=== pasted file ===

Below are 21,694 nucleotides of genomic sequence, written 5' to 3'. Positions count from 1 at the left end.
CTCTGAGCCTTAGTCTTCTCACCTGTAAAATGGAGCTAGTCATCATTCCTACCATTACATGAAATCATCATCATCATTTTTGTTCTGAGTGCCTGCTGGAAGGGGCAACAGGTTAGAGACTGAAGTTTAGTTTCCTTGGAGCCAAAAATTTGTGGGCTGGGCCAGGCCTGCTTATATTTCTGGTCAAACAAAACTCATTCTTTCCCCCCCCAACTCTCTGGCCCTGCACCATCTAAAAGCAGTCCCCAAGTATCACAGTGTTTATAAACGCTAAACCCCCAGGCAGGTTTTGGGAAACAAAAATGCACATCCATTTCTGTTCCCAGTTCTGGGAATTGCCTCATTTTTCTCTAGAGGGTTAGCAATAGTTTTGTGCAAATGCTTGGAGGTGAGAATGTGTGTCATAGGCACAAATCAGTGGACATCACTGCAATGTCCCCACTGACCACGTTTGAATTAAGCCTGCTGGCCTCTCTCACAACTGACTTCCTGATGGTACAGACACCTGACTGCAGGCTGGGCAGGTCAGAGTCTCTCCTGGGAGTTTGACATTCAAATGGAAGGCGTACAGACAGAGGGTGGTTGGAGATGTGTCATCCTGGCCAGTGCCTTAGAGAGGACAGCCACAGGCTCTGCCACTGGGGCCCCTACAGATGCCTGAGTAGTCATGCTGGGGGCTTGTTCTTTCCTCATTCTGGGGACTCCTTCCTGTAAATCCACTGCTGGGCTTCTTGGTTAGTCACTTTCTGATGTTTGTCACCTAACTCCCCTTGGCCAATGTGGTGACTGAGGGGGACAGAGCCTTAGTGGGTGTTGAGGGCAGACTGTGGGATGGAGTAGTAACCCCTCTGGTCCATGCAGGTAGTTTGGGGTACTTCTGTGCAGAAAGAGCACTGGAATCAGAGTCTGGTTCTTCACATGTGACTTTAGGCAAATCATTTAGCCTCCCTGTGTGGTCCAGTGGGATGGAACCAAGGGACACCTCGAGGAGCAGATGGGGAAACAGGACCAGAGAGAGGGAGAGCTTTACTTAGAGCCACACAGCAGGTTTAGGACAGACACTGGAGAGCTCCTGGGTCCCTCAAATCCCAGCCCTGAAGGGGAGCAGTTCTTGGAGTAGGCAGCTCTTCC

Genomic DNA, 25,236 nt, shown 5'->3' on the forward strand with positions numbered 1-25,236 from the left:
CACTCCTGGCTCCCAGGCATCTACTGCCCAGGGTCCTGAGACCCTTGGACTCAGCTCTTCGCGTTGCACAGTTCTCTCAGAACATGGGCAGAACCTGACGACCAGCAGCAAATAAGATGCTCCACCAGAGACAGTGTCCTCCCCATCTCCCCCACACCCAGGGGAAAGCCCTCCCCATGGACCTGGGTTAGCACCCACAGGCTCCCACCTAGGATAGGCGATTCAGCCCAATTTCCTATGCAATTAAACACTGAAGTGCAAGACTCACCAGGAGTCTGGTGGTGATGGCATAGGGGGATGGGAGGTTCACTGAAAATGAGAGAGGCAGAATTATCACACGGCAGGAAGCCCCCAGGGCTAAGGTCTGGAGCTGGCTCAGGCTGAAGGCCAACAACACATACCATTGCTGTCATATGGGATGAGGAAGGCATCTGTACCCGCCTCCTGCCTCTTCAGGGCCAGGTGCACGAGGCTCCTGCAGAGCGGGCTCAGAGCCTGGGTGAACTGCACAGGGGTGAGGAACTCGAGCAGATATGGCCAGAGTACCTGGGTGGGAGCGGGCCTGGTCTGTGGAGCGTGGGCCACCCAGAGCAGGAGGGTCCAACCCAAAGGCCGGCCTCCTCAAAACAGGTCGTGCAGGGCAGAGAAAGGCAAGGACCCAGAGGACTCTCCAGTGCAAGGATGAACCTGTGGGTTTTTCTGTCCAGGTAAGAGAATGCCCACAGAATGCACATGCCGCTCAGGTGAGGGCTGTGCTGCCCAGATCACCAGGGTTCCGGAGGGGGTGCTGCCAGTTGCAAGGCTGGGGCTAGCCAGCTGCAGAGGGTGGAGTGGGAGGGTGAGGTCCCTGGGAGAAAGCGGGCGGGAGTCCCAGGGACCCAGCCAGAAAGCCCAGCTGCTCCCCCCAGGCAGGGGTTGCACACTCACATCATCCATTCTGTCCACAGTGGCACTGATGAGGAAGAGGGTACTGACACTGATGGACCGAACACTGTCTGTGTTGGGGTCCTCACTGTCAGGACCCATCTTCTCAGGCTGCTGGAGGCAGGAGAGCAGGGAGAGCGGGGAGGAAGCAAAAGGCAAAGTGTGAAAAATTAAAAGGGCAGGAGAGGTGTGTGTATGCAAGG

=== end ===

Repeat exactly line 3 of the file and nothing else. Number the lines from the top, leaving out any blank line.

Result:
Genomic DNA, 25,236 nt, shown 5'->3' on the forward strand with positions numbered 1-25,236 from the left: